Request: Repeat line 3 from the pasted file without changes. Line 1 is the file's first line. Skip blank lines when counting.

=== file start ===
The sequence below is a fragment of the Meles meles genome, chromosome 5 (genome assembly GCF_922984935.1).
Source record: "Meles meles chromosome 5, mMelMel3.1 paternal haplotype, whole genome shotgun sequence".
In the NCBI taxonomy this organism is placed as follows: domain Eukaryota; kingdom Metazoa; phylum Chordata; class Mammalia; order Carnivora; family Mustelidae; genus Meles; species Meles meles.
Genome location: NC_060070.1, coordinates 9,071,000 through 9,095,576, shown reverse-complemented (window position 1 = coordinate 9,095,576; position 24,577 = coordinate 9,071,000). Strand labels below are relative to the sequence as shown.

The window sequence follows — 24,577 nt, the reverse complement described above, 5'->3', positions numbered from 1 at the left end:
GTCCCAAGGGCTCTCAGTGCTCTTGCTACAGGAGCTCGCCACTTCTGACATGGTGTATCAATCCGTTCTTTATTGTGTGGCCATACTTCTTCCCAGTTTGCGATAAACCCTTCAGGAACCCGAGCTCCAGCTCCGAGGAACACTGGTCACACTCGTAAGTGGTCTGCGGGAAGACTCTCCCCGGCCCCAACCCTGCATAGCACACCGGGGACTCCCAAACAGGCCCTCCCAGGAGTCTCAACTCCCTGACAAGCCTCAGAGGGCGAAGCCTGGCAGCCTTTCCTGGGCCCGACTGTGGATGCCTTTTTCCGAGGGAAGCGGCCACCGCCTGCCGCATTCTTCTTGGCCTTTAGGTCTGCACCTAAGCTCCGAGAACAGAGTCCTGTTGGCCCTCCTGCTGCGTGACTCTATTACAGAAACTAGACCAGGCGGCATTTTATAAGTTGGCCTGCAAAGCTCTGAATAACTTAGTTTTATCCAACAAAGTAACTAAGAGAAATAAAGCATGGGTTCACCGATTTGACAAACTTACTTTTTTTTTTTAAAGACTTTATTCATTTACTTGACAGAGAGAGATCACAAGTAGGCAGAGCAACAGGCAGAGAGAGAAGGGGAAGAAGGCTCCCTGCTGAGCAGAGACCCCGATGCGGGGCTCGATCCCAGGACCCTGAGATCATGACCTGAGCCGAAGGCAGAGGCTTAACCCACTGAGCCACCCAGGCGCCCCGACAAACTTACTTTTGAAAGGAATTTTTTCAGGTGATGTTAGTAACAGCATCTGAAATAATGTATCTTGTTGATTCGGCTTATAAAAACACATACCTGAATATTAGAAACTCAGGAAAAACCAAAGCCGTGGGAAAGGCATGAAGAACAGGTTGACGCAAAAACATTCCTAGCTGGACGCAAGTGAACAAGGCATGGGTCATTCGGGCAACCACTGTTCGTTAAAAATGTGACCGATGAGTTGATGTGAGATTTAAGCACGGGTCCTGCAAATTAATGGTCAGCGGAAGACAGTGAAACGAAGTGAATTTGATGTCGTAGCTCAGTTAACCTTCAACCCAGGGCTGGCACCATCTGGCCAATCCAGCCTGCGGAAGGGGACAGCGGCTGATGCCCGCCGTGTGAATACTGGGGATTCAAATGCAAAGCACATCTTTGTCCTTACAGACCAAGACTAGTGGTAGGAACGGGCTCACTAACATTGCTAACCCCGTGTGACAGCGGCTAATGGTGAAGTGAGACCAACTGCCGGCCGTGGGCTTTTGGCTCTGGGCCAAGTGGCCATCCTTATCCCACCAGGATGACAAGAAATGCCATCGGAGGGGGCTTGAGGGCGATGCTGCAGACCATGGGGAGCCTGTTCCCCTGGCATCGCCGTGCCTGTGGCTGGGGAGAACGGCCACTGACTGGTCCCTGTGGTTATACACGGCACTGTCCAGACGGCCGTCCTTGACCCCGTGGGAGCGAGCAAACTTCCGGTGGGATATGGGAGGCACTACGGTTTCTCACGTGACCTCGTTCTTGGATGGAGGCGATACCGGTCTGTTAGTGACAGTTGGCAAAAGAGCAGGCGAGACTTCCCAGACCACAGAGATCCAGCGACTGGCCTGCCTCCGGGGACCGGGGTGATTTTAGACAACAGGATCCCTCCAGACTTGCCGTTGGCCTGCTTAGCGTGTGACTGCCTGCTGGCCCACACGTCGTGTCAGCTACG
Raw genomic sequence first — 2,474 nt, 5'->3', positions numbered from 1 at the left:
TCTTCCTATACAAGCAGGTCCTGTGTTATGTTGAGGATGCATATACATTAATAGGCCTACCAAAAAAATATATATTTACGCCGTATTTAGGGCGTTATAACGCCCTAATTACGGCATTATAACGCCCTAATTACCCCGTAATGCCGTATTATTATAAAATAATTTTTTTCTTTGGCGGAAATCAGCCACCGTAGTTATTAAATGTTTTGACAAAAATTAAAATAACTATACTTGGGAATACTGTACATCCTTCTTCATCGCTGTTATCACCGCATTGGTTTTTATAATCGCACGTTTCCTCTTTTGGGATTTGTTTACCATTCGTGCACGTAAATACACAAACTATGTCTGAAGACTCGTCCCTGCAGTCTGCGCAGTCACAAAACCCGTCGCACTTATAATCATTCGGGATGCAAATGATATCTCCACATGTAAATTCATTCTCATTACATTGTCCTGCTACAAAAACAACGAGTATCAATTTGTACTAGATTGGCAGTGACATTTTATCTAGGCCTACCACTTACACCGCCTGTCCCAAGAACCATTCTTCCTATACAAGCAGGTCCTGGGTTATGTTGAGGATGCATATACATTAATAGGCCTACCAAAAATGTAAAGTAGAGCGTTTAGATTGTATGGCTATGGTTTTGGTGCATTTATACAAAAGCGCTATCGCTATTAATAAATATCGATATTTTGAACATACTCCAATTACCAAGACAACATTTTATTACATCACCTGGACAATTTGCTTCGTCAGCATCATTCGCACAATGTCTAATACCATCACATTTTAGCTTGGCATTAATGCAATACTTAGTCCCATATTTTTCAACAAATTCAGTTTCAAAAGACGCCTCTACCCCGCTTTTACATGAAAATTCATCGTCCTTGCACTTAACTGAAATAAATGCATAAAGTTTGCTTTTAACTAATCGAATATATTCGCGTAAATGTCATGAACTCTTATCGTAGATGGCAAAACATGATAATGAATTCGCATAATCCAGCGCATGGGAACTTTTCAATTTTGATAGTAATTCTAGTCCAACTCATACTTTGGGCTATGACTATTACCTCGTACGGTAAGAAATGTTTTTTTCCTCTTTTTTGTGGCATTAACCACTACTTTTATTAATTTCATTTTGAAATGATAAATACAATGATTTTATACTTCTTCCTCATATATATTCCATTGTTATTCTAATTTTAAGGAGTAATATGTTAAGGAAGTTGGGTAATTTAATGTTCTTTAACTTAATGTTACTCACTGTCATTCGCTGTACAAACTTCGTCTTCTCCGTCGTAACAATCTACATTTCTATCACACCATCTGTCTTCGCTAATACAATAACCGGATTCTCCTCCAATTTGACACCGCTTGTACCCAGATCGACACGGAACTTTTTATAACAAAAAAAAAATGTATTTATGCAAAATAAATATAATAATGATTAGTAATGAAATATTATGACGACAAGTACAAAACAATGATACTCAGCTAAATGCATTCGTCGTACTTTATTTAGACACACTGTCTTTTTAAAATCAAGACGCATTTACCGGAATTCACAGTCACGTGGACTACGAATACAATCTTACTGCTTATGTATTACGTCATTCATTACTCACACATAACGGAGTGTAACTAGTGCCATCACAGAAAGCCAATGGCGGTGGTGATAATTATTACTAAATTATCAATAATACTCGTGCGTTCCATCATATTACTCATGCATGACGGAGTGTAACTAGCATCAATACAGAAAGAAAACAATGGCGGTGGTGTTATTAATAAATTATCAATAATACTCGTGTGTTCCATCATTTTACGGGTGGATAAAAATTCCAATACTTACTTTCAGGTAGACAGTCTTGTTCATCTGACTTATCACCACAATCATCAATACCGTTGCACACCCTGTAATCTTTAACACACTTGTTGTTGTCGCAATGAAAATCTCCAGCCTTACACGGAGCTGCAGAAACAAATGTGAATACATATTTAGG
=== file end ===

In the NCBI taxonomy this organism is placed as follows: domain Eukaryota; kingdom Metazoa; phylum Chordata; class Mammalia; order Carnivora; family Mustelidae; genus Meles; species Meles meles.